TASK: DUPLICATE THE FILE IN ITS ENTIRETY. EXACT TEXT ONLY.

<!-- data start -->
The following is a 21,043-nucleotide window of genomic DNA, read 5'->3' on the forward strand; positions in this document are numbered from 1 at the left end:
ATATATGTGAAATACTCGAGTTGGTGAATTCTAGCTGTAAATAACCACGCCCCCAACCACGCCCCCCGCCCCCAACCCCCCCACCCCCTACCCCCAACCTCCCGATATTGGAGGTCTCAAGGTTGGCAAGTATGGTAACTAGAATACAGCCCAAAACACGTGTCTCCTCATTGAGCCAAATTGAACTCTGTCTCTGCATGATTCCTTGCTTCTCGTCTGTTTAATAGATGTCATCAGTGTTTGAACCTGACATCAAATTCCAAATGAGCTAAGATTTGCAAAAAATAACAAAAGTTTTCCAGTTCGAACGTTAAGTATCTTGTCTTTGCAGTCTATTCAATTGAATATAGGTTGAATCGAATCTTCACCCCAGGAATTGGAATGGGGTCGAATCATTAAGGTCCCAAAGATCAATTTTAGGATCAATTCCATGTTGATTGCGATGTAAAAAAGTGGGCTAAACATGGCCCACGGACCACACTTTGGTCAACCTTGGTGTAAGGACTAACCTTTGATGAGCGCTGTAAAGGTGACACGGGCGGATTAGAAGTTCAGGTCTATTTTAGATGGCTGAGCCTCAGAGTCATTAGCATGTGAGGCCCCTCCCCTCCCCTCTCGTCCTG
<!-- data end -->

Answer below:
The following is a 21,043-nucleotide window of genomic DNA, read 5'->3' on the forward strand; positions in this document are numbered from 1 at the left end:
ATATATGTGAAATACTCGAGTTGGTGAATTCTAGCTGTAAATAACCACGCCCCCAACCACGCCCCCCGCCCCCAACCCCCCCACCCCCTACCCCCAACCTCCCGATATTGGAGGTCTCAAGGTTGGCAAGTATGGTAACTAGAATACAGCCCAAAACACGTGTCTCCTCATTGAGCCAAATTGAACTCTGTCTCTGCATGATTCCTTGCTTCTCGTCTGTTTAATAGATGTCATCAGTGTTTGAACCTGACATCAAATTCCAAATGAGCTAAGATTTGCAAAAAATAACAAAAGTTTTCCAGTTCGAACGTTAAGTATCTTGTCTTTGCAGTCTATTCAATTGAATATAGGTTGAATCGAATCTTCACCCCAGGAATTGGAATGGGGTCGAATCATTAAGGTCCCAAAGATCAATTTTAGGATCAATTCCATGTTGATTGCGATGTAAAAAAGTGGGCTAAACATGGCCCACGGACCACACTTTGGTCAACCTTGGTGTAAGGACTAACCTTTGATGAGCGCTGTAAAGGTGACACGGGCGGATTAGAAGTTCAGGTCTATTTTAGATGGCTGAGCCTCAGAGTCATTAGCATGTGAGGCCCCTCCCCTCCCCTCTCGTCCTG